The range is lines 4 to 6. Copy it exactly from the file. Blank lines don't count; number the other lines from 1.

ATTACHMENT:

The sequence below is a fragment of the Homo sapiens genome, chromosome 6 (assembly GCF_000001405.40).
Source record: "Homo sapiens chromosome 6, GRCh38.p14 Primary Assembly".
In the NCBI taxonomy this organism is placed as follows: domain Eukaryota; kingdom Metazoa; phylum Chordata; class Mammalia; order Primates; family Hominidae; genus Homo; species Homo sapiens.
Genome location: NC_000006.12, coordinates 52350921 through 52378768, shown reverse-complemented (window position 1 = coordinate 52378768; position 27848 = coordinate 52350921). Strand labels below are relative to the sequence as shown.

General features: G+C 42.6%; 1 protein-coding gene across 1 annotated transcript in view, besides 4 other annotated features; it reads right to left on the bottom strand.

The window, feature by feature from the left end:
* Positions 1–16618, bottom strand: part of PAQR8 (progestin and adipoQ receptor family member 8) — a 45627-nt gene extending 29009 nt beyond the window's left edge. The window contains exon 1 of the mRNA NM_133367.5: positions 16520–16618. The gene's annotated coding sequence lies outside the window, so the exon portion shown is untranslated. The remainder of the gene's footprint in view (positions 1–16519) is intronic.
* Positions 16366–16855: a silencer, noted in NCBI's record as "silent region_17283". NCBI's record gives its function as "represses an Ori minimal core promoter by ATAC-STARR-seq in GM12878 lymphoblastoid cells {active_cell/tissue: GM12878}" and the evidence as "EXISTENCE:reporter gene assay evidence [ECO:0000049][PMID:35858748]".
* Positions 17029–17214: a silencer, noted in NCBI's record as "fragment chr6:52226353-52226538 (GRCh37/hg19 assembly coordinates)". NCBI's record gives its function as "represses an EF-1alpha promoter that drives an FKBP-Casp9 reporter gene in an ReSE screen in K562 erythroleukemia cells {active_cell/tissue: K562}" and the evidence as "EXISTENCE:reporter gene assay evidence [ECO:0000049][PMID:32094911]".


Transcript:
Genome location: NC_000006.12, coordinates 52350921 through 52378768, shown reverse-complemented (window position 1 = coordinate 52378768; position 27848 = coordinate 52350921). Strand labels below are relative to the sequence as shown.

General features: G+C 42.6%; 1 protein-coding gene across 1 annotated transcript in view, besides 4 other annotated features; it reads right to left on the bottom strand.

The window, feature by feature from the left end: